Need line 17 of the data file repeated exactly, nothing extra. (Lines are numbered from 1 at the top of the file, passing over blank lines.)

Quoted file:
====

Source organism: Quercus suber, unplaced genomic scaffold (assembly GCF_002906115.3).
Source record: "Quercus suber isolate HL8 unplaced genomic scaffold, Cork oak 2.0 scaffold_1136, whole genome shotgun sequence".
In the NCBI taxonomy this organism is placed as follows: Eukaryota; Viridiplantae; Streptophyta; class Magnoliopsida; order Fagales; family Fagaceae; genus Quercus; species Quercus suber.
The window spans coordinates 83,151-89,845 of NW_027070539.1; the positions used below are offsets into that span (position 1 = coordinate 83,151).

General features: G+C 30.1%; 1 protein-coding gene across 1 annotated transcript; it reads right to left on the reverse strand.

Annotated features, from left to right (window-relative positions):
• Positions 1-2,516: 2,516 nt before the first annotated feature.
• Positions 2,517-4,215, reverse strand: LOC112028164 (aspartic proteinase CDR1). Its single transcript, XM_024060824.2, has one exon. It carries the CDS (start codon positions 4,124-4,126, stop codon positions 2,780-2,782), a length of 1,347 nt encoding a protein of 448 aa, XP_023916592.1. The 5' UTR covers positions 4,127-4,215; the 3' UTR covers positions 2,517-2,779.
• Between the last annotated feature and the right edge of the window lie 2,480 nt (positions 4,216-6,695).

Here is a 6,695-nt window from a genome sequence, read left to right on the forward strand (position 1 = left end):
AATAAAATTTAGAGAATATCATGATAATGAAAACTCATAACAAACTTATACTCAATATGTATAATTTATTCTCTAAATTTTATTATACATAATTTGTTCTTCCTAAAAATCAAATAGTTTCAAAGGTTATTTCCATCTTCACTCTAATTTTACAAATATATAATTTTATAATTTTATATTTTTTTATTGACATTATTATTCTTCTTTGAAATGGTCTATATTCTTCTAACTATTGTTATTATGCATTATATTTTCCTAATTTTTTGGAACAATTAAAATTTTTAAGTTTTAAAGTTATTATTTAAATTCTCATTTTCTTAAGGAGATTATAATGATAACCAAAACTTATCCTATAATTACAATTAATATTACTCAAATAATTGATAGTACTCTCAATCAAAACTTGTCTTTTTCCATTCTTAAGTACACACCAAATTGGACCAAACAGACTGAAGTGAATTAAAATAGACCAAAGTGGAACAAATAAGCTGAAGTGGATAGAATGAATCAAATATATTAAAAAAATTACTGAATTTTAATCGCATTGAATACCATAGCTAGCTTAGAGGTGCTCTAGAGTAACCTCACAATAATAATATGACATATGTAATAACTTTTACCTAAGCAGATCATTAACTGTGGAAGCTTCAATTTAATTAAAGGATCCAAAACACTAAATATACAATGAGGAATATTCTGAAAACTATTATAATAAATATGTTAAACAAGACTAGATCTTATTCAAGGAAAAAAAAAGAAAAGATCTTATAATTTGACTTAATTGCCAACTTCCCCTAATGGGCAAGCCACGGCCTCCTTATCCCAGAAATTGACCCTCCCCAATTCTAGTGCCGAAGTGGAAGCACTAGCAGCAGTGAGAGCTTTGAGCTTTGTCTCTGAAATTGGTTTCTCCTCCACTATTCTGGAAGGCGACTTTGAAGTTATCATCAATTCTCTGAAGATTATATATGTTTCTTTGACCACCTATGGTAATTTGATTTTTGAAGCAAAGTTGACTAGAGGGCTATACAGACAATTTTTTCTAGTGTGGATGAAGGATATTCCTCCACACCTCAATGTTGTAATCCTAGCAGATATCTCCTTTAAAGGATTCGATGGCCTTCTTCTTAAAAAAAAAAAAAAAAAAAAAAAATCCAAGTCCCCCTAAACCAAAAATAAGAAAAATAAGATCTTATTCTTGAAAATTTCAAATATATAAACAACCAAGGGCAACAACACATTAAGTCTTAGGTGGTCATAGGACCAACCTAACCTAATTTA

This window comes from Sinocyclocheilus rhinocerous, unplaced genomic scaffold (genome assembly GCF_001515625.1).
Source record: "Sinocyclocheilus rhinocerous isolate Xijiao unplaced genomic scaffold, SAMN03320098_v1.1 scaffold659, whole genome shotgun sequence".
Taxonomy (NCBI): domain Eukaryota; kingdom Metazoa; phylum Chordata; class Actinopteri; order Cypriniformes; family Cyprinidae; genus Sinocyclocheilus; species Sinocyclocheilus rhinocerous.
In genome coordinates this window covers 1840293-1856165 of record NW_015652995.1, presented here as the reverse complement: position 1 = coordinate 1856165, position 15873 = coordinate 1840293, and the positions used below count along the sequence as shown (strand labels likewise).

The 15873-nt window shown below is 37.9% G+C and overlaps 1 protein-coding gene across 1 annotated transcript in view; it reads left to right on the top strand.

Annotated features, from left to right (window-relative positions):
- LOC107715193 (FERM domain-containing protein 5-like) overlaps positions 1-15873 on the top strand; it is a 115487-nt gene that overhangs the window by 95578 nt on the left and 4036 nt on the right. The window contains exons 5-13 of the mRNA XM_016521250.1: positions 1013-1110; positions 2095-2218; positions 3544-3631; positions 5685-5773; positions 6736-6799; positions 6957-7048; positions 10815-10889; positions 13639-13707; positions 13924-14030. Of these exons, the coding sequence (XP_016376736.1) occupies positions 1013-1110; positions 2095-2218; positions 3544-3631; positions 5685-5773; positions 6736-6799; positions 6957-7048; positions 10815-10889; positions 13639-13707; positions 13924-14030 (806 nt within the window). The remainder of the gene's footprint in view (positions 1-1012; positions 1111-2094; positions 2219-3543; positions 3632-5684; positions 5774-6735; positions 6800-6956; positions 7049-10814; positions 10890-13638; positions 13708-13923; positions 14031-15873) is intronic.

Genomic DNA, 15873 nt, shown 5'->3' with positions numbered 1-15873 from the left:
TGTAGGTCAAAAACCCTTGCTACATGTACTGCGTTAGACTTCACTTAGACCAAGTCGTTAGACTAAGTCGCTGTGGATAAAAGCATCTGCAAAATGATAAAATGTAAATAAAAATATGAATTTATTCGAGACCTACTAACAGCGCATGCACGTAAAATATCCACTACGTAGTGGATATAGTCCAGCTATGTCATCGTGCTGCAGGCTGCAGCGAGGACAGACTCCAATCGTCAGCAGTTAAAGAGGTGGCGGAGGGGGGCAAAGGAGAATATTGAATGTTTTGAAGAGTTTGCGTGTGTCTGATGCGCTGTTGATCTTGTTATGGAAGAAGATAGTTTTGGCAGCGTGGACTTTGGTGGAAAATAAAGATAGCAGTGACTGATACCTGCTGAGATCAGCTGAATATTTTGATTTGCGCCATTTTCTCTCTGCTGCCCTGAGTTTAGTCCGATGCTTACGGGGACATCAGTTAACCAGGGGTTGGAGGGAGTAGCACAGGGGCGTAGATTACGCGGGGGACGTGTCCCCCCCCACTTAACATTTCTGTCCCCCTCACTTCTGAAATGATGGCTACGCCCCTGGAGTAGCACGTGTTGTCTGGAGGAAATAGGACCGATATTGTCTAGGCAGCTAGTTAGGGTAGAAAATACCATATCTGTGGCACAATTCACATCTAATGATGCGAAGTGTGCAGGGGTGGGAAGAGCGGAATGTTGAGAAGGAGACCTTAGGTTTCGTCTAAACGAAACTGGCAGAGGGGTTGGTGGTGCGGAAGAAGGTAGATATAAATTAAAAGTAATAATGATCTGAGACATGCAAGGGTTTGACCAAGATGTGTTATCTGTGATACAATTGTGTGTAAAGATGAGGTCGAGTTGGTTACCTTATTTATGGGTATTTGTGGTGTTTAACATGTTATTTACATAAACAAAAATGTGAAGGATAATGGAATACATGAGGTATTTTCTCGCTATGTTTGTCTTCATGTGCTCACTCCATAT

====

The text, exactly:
Annotated features, from left to right (window-relative positions):